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Calls to Action

A young man with autism calls for acceptance during World Autism Month

This guest post is by Ryan Lee. To view his last post about his struggle with Autism click here How I learned to accept my autism and love myself. The purpose of this speech to let everyone know that autism does in fact have a voice.

Autism is a concept that people need to be more aware of. Millions of people are affected by it worldwide. Autism affects an individual’s ability to socialize and communicate. There are people who will treat those on the spectrum as if they are not human like everyone else. For those on the spectrum it can cause social anxiety and cause them to hide themselves. The pressure of trying to fit into society or trying to be what society wants can be so overwhelming.

Sometimes people are expected or feel like they need to wear a social mask in order to fit in, causing them to seek the approval of others. Not only do kids in middle school and high school feel this pressure, but adults do as well. Some people on the spectrum cover up their flaws with a persona because they’re afraid people won’t like them. Everyone has different expectations, but by pleasing one person you are neglecting what is best for yourself. You need to know that your persona or social mask isn’t you. If you wear it too often, you can lose track of your real personality behind it. There should more places like the YMCA where people should be able to take off their masks and be themselves and get to know themselves by being around others that are acting true and real which allows you to be yourself. Dropping your mask can be challenging but you don’t want to confuse your persona with the real you. For me, when it comes to socializing I admit sometimes I can get intense and carried away, but I love to make new friends and make a connection with people. All it takes is patience and understanding. We can’t turn our emotions off because that’s like asking to turn our humanity off and that’s impossible, but we can find ways to manage them.

It can also be a difficult time in the workplace for those on the spectrum. There are some customers or coworkers that might bully someone with autism by calling them names and bringing them down. They don’t deserve to be bullied and they will make mistakes just like anybody else would. The way some autistic individuals are treated harshly can say a lot about our humanity's lack of understanding. There is also the horrible ways autistic individuals are taken advantage of when they find it difficult interpreting others’ motives and may cause them to misjudge relationships. For example, in “The Good Doctor”, the main character Shaun Murphy who is autistic was befriended by his neighbor Kenny. Even though Kenny has provided general companionship for Shaun, Kenny took advantage of Shaun by eating his food and using his cable. In Season 1 episode 17, when Shaun brought a pizza to Kenny’s apartment, Kenny was holding a small March Madness party and didn’t even invite Shaun, plus he “borrowed” Shaun’s TV without asking and rejected Shaun’s company because of Shaun’s “quirks” with other people. Kenny then took Shaun’s pizza and shoved Shaun out the door. No good person deserves to be treated like that.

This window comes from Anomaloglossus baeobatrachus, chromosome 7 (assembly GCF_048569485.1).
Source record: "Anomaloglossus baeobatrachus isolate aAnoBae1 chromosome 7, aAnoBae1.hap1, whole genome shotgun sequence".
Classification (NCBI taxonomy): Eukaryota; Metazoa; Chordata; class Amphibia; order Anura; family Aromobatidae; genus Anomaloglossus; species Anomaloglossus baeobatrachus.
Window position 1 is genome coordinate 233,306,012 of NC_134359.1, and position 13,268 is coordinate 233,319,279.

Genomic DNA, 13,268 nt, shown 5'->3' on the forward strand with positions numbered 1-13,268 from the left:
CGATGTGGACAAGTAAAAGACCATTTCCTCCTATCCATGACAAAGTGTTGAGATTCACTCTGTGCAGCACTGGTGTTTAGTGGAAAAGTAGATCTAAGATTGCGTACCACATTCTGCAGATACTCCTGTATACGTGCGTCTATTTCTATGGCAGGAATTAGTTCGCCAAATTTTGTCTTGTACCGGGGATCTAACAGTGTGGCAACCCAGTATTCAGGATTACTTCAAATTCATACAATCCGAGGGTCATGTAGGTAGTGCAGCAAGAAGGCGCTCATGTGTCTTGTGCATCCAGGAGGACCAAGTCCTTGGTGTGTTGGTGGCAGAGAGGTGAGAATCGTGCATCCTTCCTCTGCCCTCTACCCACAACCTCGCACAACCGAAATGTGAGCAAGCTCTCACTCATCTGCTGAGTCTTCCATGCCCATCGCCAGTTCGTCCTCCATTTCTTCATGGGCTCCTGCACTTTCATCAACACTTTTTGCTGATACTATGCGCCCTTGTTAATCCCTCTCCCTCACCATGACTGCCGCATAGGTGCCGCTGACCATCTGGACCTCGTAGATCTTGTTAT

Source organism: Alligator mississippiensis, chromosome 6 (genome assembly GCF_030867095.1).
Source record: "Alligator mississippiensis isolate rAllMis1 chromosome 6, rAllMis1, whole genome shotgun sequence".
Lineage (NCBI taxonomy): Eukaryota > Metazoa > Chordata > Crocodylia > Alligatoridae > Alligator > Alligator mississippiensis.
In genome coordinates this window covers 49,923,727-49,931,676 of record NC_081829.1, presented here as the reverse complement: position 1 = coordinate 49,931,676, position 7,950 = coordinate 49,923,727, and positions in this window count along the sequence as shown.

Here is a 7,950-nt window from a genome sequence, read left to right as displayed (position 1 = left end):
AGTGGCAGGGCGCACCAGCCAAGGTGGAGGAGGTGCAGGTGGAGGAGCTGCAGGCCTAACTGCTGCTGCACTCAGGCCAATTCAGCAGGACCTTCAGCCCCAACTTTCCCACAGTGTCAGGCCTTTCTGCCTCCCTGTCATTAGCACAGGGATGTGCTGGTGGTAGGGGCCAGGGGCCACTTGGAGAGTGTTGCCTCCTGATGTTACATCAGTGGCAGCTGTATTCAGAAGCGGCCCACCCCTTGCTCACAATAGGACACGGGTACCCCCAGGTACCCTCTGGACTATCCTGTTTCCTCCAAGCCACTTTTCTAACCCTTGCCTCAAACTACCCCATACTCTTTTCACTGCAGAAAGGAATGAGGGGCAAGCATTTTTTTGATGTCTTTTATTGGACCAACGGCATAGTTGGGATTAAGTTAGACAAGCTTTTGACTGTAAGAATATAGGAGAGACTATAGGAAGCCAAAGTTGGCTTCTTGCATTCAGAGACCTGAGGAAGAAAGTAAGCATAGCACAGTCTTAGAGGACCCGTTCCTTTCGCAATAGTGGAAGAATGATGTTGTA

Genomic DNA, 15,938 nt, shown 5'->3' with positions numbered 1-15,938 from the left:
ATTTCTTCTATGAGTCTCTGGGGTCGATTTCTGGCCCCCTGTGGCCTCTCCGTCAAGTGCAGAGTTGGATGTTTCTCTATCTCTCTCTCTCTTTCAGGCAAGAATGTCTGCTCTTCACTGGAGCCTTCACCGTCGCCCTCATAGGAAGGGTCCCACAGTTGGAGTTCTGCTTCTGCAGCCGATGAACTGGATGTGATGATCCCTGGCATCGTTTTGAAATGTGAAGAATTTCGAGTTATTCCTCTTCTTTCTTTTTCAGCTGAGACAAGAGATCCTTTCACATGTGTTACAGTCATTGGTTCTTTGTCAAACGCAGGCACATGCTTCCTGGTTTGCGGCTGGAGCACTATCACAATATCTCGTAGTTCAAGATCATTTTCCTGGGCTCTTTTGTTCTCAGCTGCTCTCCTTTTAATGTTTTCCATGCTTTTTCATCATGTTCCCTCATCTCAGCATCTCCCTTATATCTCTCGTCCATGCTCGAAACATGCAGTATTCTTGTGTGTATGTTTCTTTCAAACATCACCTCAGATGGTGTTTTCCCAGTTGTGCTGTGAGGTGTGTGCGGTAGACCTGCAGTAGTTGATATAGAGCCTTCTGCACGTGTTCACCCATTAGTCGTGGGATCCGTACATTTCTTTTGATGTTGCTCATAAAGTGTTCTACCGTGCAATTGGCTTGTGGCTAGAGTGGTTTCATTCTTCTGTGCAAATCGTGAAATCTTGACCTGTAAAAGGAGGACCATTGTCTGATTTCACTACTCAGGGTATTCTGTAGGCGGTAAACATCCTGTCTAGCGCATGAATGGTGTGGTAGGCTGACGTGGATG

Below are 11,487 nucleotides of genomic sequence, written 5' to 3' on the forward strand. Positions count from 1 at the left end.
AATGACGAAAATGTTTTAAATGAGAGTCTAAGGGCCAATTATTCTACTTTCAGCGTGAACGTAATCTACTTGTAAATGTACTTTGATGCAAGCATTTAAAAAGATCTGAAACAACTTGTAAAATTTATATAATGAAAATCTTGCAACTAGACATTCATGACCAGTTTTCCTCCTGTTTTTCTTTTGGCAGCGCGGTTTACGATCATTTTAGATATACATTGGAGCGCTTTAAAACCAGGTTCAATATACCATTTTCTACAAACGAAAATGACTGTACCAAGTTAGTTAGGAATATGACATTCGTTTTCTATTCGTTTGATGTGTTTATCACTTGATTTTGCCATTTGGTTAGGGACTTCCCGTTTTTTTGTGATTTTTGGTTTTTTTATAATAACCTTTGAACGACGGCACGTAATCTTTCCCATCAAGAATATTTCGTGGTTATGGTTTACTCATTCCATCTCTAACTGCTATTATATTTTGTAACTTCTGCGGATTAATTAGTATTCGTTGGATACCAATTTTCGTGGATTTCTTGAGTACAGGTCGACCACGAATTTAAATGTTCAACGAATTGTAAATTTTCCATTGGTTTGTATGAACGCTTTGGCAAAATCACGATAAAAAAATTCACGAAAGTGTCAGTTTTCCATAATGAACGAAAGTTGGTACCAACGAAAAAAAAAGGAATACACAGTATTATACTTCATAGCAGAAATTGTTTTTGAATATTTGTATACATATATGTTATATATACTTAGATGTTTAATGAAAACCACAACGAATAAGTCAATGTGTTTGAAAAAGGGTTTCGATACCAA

Regardless of those on the spectrum like me seeing and thinking things differently especially when it comes to social cues, we are capable of having thoughts, feelings and emotions like anybody else. There are those with disabilities, even those who are nonverbal, who feel like they don’t have a voice. I’d like to become one of those voices for those who have no voice. Autism is NOT a disease or an illness; it makes us who we are. It’s a different way of thinking, feeling and living and I speak for everyone who is on the spectrum.  It’s time to bring more awareness and acceptance of autism in this world; overall, it’s time to listen.

"Success is not final, failure is not fatal: it is the courage to continue that counts" --Winston Churchill

The Autism Speaks blog features opinions from people throughout the autism community. Each blog represents the point of view of the author and does not necessarily reflect Autism Speaks' beliefs or point of view.